The Art of Making Coffee



IKEA Kaffe
I'm really one to talk about making coffee..... it's odd, since I've only been drinking this stuff in the last couple of years. And though I have various good quality grinds in my cupboard, I rarely make myself a coffee, usually drinking it when my friend makes a jar for me (yes, a jar). I drink out of a jar because I can mix the milk and sugar well in that, and because I don't like hot coffee, just cold. However, I did learn how to make good coffee, and what it takes to saturate the grains well. It turns out, the best coffee maker isn't the fancy Krups at $150, that wakes you up in the morning, plays your entire Peter Frampton collection, and gets the car warmed up. No, it's a glass jar. It has one speed: manual. It's officially called a French press, and coloquially called a "Bodum" (after the most popular maker). It was around over a century ago. So much for progress.

Bodum 
If you like coffee, and drink ground coffee (not instant), and have always used something other than a Bodum to make your coffee, you might also find a French press to offer a superior taste. It's what the most dedicated of javaheads use. Their sites can explain in great detail why they prefer it to a filter-type coffee machine (or worse, a percolator). It doesn't have to be by "Bodum" either. IKEA makes a French press that also makes a good cup of coffee. Although the quality isn't quite the same, and may not last quite as long. The important thing to know is, the French press pot doesn't destroy your precious grains, if you use it correctly. That part is easy, just follow the instructions below.

Instructions

1. Boil water, cool 30 seconds before pouring into the glass of the Bodum. The temperature of the water should be 195-205F.
2. Add 5 Tablespoons coarse ground (non-instant) coffee to the press (this will do 1.4 litres (48oz/6c) water). (Coarse grind creates less problems from sediment).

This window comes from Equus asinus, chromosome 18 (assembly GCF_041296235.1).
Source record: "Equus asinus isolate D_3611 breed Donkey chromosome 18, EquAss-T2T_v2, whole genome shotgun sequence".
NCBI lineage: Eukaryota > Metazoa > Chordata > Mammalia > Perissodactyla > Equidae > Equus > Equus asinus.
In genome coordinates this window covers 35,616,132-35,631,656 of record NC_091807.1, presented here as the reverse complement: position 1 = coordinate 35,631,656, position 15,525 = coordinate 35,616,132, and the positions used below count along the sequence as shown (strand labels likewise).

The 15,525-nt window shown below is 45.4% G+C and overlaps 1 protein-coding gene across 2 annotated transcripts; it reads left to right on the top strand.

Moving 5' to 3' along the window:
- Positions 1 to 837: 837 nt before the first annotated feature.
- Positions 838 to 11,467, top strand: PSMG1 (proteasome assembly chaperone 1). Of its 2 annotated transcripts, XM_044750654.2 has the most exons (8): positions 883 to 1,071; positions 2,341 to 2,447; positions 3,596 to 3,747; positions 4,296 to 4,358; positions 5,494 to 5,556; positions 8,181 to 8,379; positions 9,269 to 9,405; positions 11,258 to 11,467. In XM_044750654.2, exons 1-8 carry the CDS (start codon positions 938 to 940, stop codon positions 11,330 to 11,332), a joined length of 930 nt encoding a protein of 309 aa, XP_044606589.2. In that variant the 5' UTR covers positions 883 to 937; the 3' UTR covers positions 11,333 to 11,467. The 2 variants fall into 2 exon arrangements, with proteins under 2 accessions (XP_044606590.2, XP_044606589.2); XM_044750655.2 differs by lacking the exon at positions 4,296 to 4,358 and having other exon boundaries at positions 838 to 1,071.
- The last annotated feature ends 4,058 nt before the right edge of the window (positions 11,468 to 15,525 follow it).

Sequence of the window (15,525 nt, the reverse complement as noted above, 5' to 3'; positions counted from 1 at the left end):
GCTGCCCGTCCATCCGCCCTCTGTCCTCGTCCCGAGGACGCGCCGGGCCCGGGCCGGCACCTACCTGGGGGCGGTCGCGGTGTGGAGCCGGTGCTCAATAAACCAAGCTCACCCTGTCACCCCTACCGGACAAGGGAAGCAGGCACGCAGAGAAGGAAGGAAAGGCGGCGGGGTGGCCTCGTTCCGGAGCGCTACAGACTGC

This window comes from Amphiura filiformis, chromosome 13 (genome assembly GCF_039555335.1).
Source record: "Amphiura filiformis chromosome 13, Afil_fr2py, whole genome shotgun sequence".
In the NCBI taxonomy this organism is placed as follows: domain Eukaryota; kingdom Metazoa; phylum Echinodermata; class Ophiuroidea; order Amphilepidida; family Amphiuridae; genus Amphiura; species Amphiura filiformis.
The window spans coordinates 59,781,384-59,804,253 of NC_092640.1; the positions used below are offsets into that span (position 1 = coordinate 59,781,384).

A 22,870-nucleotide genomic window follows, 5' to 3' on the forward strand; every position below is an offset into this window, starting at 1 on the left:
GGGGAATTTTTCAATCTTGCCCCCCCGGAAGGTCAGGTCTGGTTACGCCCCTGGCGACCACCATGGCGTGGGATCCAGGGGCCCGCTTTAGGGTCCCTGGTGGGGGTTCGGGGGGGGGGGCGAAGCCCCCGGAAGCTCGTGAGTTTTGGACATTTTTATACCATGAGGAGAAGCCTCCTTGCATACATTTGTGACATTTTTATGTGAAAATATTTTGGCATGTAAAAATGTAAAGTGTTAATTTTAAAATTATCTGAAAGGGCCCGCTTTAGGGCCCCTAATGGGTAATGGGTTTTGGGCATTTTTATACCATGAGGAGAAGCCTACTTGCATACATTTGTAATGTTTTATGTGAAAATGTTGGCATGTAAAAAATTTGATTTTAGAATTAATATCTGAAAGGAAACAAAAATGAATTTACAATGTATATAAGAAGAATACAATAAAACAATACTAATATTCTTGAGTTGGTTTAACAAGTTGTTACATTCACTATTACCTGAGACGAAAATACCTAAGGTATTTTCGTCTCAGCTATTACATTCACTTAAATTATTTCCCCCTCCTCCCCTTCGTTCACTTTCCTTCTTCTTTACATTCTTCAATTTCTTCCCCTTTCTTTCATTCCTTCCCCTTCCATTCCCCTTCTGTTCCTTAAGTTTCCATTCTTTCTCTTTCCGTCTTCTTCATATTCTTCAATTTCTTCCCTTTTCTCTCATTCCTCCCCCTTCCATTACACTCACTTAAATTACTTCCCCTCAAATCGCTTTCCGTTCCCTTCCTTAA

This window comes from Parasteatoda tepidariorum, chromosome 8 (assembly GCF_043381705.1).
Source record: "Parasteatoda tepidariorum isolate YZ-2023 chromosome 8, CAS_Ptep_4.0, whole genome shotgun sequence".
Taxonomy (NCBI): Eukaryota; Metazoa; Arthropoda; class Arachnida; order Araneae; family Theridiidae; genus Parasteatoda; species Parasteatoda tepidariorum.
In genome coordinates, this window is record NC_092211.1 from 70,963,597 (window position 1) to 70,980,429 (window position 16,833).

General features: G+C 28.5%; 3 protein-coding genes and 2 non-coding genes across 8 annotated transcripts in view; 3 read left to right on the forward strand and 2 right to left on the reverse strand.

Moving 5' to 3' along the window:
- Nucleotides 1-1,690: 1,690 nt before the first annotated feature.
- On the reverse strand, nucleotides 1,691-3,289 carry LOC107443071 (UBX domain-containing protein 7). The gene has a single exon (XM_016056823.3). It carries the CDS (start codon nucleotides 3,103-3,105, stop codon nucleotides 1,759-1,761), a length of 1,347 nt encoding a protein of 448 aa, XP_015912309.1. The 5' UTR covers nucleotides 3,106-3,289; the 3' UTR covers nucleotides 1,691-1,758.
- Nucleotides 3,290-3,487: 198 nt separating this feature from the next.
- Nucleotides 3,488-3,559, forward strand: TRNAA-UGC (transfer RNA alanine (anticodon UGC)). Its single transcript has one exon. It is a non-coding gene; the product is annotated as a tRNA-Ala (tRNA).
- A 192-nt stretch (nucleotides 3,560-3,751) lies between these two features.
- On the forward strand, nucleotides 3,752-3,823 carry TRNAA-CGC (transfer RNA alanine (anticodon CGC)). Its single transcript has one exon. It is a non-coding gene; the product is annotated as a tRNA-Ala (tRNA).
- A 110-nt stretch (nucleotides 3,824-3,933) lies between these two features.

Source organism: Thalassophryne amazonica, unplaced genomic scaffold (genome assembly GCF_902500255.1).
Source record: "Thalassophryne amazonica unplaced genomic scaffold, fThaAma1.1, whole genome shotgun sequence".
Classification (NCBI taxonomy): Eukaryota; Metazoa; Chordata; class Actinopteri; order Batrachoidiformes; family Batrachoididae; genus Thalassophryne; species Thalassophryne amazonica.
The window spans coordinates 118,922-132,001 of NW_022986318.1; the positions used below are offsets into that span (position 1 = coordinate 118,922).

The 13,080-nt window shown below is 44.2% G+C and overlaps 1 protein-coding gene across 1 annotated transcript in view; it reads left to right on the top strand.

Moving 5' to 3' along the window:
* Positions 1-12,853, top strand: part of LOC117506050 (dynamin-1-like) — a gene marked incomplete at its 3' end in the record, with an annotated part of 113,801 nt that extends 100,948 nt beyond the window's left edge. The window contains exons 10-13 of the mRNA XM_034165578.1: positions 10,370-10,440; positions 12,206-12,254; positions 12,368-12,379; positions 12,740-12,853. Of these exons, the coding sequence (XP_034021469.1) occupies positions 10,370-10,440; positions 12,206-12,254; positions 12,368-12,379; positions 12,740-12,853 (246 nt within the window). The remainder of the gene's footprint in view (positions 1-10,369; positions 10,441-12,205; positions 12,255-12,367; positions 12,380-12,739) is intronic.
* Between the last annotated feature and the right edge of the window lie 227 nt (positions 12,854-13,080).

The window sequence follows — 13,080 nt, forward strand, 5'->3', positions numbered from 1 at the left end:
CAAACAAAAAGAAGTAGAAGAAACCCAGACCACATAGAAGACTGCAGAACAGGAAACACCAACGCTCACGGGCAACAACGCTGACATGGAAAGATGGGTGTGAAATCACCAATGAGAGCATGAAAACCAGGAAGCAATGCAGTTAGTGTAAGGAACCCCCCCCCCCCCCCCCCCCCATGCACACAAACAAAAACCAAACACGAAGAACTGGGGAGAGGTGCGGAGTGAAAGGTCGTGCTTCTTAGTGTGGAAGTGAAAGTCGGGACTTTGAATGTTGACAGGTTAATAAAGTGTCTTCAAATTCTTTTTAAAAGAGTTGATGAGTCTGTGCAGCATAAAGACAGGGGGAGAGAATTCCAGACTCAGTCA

3. Pour just enough hot water into the press to cover the grounds. Stir gently with a (non-metallic) chopstick. Then slowly pour the rest of the water in, to no more than 1" from the top of the press.
4. Put the Bodum's top on, but do not press down on the plunger, leaving the filter up.
5. Let coffee steep for 1m-4minutes, with a max. of 4m (steep towards the longer value, for coarse grind).
6. Stir again, wait 30 seconds (for the sediment to settle).
7. Press filter down evenly and slowly, taking a minimum of 10 seconds from top to bottom.
8. Wait 30 seconds again (for sediment to settle), then pour slowly into a cup or jar (to avoid sediment from leaving the press). Do not let coffee sit in Bodum for any longer than necessary, to avoid bitterness from oversaturation of the grains.
9. Let sit in cup for 1m to allow settling of sediment, before drinking.

ICED COFFEE



As above, except only use -cold- water in the press, and do not press the plunger. Instead, place the Bodum in the fridge overnight (12-24 hrs) with the plunger raised at the top of the press. When ready, plunge to retain sediment, pour in another container. Prepare as you desire your iced coffee (milk, cream, sugar, vanilla, syrup, etc). Alternatively, you can use 1 coffee scoop per 4 oz. cold water.


TEA

Yes, the super-economic and multi-versatile French press can be used to make tea as well.

1. Boil water, cool 30 seconds before pouring into the glass of the Bodum. The temperature of the water should be 195-205F.
Fill press with 1/4 c. loose, dried tea.
2. Add 3 Tablespoons (1/4c) of loose dry tea.
3. Add the water to the press.
4. Let tea steep for about 30 seconds.
5. You can hasten the brew time by lowering and raising the plunger, once or twice.
6. Pour, and prepare as you desire your tea (milk, cream, sugar, lemon, cardamom, etc)


Notes: Clean your French press between uses. Remove the filter immediately after pouring your cup and rinse. To disassemble the filter for cleaning, hold the bottom with one hand and unscrew the handle with the other. There will be several parts. Remember what order they go in so you can put it back together! Baking soda and scrubbing works well to get rid of lingering coffee odors. The filter should have a neutral smell; otherwise it will impinge the flavor. You can also put a denture cleaner tablet in the bottom of the press and place the disassembled parts inside. Fill with water and let soak. Rinse, and they will be completely clean.

Tips:

* Don't overfill the Bodum or press the filter down too fast.
* Use a purifying filter on the water.
* Use a burr type grinder (as opposed to blade), if you want the best grind (most even consistency) on your beans for use in a Bodum.
* If you prefer a stronger, more bitter flavor from the sediment, stir constantly during the brewing stage.
* Some use 2 T coffee per 6 oz of water, others will do 2T per 4 oz., depending on how strong they like their coffee. If the coffee ratio makes it too strong for you, add more water after the coffee has brewed, not during.


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